In the wake of disruptive cyberattacks that caused gas shortages and threatened meat shortages in the U.S. this year, the Treasury Department is preparing sanctions and other measures to make it more difficult for hackers to receive ransoms in the form of cryptocurrency, the Wall Street Journal reports.
Russian hacking syndicate DarkSide made off with $4.4 million in Bitcoin after shutting down the Colonial Pipeline for days, sending gas prices soaring and causing panic buying in the eastern U.S. The Justice Department recovered just over half that amount, approximately $2.3 million, but preventing cybercriminals from extracting a ransom in the first place is obviously far preferable.
Among the moves the Treasury is looking to impose is penalizing companies that pay ransoms in digital currency and offering guidance as to alternatives. The Treasury is seeking to avoid restricting the entire cryptocurrency infrastructure, instead targeting specific bad actors.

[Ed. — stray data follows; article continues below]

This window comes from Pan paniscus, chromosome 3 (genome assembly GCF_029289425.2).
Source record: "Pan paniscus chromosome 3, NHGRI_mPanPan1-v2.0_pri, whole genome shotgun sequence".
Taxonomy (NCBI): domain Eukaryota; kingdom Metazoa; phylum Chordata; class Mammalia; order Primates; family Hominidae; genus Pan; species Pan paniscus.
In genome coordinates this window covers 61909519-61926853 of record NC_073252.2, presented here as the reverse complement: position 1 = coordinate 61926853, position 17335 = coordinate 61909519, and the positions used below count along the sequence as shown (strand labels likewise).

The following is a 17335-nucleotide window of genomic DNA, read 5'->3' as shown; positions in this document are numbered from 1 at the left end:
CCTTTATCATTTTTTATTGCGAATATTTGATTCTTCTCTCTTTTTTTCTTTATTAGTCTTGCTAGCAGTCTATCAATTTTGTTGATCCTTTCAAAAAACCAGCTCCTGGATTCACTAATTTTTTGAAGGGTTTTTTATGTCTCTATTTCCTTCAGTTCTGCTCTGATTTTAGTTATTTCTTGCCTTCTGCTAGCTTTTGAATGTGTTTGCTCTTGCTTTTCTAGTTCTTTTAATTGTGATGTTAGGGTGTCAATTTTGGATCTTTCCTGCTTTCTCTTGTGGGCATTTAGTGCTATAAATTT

The moves come amid congressional calls for regulation of the cryptocurrency space and a rise in cyberattacks fueled by the lure of anonymous payments.
“The anonymity provided by cryptocurrency has helped facilitate its use by criminals in a myriad of ways,” New Hampshire Sen. Maggie Hassan said in a letter to several federal agencies. “These uses include drug sales over the dark web, payments for ransomware attacks, tax evasion, financing for terrorism and organized crime, money laundering, and more.”
The city of Peterborough in Hassan’s home state lost $2.3 million in a ransomware attack. The hackers converted their ransom into cryptocurrency after receiving payment, rendering the funds unrecoverable.
Organizations large and small are on the lookout for vulnerabilities in their own systems and should be taking steps to prevent cyberattacks that can cause costly shutdowns and ransoms.
“By implementing best practices, and consistently and correctly following them, and by leveraging advanced security tools that incorporate cloud-based threat intelligence services, companies can greatly reduce the chance that they’ll ever become victims of such attacks,” Untangle CTO Timur Kovalev says.
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